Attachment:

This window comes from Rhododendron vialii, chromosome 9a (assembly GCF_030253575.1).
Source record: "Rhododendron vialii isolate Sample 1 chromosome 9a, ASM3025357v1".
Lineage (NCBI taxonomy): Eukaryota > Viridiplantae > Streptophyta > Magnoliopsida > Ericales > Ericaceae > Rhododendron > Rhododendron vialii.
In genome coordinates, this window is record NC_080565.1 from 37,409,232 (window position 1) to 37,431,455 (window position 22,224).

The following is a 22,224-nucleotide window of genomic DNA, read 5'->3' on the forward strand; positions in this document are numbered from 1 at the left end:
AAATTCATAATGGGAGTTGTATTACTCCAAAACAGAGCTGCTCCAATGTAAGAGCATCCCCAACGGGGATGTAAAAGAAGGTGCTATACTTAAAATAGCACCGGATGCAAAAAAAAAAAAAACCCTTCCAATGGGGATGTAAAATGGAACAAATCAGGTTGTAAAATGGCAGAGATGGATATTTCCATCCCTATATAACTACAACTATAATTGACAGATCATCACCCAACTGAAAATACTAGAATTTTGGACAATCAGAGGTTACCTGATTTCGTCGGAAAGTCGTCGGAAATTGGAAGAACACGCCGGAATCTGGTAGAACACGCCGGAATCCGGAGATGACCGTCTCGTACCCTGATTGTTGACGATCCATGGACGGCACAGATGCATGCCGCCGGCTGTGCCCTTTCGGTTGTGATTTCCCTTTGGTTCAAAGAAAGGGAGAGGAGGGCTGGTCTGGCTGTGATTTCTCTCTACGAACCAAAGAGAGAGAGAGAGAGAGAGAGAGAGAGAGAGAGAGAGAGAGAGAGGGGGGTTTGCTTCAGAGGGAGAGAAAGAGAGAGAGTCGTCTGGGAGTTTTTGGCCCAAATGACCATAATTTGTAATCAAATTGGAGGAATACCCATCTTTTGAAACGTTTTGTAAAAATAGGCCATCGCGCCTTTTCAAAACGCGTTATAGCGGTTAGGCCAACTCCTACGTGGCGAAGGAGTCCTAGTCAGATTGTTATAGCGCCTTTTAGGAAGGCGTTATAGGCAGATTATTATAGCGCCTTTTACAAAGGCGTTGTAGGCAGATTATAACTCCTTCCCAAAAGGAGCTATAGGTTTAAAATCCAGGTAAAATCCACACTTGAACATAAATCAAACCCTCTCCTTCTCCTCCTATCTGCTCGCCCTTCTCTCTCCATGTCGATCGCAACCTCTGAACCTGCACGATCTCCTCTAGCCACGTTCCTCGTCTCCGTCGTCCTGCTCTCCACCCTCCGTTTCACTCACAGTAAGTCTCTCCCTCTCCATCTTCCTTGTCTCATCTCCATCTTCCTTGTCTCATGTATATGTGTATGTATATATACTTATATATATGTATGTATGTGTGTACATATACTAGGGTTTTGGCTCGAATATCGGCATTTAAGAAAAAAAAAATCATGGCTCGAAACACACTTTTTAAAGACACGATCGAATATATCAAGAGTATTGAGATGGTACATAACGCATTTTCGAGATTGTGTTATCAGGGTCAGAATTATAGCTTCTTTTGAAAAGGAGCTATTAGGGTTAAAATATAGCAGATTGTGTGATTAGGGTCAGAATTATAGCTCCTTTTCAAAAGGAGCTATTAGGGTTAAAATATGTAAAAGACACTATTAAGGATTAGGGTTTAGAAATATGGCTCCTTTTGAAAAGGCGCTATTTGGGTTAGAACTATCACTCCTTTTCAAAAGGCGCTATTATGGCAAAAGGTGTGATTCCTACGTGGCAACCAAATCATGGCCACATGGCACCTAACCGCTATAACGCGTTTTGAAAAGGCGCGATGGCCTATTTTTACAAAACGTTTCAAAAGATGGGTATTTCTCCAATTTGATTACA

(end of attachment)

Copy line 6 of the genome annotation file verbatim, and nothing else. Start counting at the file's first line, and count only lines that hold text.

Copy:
AAATTCATAATGGGAGTTGTATTACTCCAAAACAGAGCTGCTCCAATGTAAGAGCATCCCCAACGGGGATGTAAAAGAAGGTGCTATACTTAAAATAGCACCGGATGCAAAAAAAAAAAAAACCCTTCCAATGGGGATGTAAAATGGAACAAATCAGGTTGTAAAATGGCAGAGATGGATATTTCCATCCCTATATAACTACAACTATAATTGACAGATCATCACCCAACTGAAAATACTAGAATTTTGGACAATCAGAGGTTACCTGATTTCGTCGGAAAGTCGTCGGAAATTGGAAGAACACGCCGGAATCTGGTAGAACACGCCGGAATCCGGAGATGACCGTCTCGTACCCTGATTGTTGACGATCCATGGACGGCACAGATGCATGCCGCCGGCTGTGCCCTTTCGGTTGTGATTTCCCTTTGGTTCAAAGAAAGGGAGAGGAGGGCTGGTCTGGCTGTGATTTCTCTCTACGAACCAAAGAGAGAGAGAGAGAGAGAGAGAGAGAGAGAGAGAGAGAGAGAGAGGGGGGTTTGCTTCAGAGGGAGAGAAAGAGAGAGAGTCGTCTGGGAGTTTTTGGCCCAAATGACCATAATTTGTAATCAAATTGGAGGAATACCCATCTTTTGAAACGTTTTGTAAAAATAGGCCATCGCGCCTTTTCAAAACGCGTTATAGCGGTTAGGCCAACTCCTACGTGGCGAAGGAGTCCTAGTCAGATTGTTATAGCGCCTTTTAGGAAGGCGTTATAGGCAGATTATTATAGCGCCTTTTACAAAGGCGTTGTAGGCAGATTATAACTCCTTCCCAAAAGGAGCTATAGGTTTAAAATCCAGGTAAAATCCACACTTGAACATAAATCAAACCCTCTCCTTCTCCTCCTATCTGCTCGCCCTTCTCTCTCCATGTCGATCGCAACCTCTGAACCTGCACGATCTCCTCTAGCCACGTTCCTCGTCTCCGTCGTCCTGCTCTCCACCCTCCGTTTCACTCACAGTAAGTCTCTCCCTCTCCATCTTCCTTGTCTCATCTCCATCTTCCTTGTCTCATGTATATGTGTATGTATATATACTTATATATATGTATGTATGTGTGTACATATACTAGGGTTTTGGCTCGAATATCGGCATTTAAGAAAAAAAAAATCATGGCTCGAAACACACTTTTTAAAGACACGATCGAATATATCAAGAGTATTGAGATGGTACATAACGCATTTTCGAGATTGTGTTATCAGGGTCAGAATTATAGCTTCTTTTGAAAAGGAGCTATTAGGGTTAAAATATAGCAGATTGTGTGATTAGGGTCAGAATTATAGCTCCTTTTCAAAAGGAGCTATTAGGGTTAAAATATGTAAAAGACACTATTAAGGATTAGGGTTTAGAAATATGGCTCCTTTTGAAAAGGCGCTATTTGGGTTAGAACTATCACTCCTTTTCAAAAGGCGCTATTATGGCAAAAGGTGTGATTCCTACGTGGCAACCAAATCATGGCCACATGGCACCTAACCGCTATAACGCGTTTTGAAAAGGCGCGATGGCCTATTTTTACAAAACGTTTCAAAAGATGGGTATTTCTCCAATTTGATTACA